This Texas law is similar to that which the Kansas Supreme Court ruled unconstitutional and discriminatory in the case of State v. Limon (already discussed above). Under Kansas’s statutory rape law, if the person accused is no older than 19 years of age and no older than four years of age than the underage victim, the crime is significantly reduced. This reduction of criminal charges is only available to individuals in opposite-sex relationships. Consequently, individuals in same-sex relationships would face more serious penalties for the same conduct. [Kan. Stat. § 21-3522 (2004)] [renumbered § 21-5507 (2019))]  It was found unconstitutional by the Kansas Supreme Court in the above-mentioned case because it treated same-sex conduct differently than opposite-sex conduct. In extending the Romeo and Juliet protection to same-sex relationships, the Court deleted from the legislation the terms ‘and are members of the opposite sex’. Considering how the Kansas Romeo and Juliet law turned out, the Texas law could also be challenged in court. Nonetheless, the law is still in effect.

Romeo and Juliet law for different states in the US


In Florida, the age of consent is 18. Florida law states that a person can legally consent to sexual activity at this age or above. The consent is attained at the age of 18 years of age, so any sexual activity with someone younger than 18 constitutes statutory rape. It should be noted, however, that there are a few exceptions to this rule, including the close-in-age provision and the Romeo and Juliet law in Florida, as per Fla. Stat. 794.05.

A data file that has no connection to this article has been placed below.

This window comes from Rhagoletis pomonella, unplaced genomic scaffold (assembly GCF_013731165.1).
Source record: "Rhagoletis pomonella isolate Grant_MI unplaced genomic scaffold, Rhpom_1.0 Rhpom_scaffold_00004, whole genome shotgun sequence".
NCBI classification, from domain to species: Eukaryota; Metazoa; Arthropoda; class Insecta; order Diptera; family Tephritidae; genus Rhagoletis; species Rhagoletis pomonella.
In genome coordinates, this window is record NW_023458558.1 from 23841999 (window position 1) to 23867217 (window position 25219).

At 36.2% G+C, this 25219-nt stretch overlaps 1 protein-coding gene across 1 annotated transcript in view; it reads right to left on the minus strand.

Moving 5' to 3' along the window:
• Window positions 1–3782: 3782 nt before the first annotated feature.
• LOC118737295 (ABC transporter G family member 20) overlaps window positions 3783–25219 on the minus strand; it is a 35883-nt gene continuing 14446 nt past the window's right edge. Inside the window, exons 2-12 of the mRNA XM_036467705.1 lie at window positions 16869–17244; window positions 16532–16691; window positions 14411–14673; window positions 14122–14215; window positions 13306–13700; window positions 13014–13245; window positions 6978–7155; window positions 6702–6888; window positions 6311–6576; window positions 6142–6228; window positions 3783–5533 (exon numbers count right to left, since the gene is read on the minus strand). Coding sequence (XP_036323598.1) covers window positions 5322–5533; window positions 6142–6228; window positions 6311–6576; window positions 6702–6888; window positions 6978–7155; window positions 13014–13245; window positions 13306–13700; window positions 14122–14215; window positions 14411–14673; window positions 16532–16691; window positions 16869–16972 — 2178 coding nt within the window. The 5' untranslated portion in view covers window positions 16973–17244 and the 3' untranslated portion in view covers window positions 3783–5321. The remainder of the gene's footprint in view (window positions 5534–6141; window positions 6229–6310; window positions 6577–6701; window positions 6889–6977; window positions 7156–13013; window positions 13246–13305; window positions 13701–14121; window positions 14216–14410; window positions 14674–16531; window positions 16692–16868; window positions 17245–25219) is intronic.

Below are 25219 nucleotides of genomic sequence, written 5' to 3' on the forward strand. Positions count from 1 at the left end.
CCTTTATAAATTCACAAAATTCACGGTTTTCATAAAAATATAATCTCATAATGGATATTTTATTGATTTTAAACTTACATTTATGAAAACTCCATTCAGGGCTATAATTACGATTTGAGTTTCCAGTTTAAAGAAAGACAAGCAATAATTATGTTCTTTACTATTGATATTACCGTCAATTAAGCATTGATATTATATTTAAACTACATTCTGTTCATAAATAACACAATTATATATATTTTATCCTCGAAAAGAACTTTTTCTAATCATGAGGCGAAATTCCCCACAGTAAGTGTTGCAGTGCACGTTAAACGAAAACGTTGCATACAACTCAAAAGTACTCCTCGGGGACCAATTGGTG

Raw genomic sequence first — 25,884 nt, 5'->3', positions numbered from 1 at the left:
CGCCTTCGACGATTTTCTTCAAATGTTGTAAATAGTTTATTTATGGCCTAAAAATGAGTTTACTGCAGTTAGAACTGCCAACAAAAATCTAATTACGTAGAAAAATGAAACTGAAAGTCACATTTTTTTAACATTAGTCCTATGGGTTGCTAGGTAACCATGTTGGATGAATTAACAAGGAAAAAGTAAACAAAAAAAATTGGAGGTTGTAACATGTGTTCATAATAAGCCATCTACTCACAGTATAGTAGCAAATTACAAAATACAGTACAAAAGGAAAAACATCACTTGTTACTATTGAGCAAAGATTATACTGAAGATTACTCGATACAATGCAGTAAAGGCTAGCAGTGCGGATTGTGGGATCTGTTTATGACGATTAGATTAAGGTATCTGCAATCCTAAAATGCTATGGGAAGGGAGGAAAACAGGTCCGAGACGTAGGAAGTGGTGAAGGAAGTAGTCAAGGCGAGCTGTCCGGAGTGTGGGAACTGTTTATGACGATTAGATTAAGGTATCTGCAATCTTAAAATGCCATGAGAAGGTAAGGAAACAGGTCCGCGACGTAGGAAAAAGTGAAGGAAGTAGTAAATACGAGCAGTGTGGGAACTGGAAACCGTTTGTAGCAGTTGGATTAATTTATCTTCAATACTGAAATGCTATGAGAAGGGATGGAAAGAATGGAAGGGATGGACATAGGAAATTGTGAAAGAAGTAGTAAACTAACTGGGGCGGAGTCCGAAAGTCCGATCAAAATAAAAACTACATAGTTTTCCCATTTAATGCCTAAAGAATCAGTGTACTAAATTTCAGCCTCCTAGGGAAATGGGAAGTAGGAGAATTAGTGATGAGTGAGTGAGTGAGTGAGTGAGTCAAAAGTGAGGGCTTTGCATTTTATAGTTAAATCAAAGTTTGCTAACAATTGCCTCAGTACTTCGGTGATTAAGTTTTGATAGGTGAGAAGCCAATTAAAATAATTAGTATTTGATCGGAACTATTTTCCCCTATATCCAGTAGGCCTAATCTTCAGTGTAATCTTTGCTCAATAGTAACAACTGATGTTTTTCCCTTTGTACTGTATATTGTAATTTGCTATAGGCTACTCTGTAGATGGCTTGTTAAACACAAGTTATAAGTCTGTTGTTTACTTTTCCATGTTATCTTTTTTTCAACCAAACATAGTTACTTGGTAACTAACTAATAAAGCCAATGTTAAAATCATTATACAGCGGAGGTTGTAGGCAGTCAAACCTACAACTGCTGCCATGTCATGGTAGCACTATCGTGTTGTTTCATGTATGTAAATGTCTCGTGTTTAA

Consensual sex between two persons between the ages of 16 and 17 in Florida is not illegal because of the close-in-age provision. Under the Romeo and Juliet law, persons convicted of statutory rape will receive a sentence and be required to register as sexual offenders. The Romeo and Juliet law removes the requirement to register as a sex offender under certain circumstances. Under the law, a difference of age of 4 years is acceptable between an offender and an alleged victim. Following are the requirements for qualification under the Florida Romeo and Juliet law:

  • Under no circumstances must the victim be under the age of 13. 
  • An offender and victim cannot be older than four years apart and the sexual activity must be consensual.
  • A consensual sexual relationship is required.
  • This offender has no previous sex offence conviction that requires registration as a sex offender.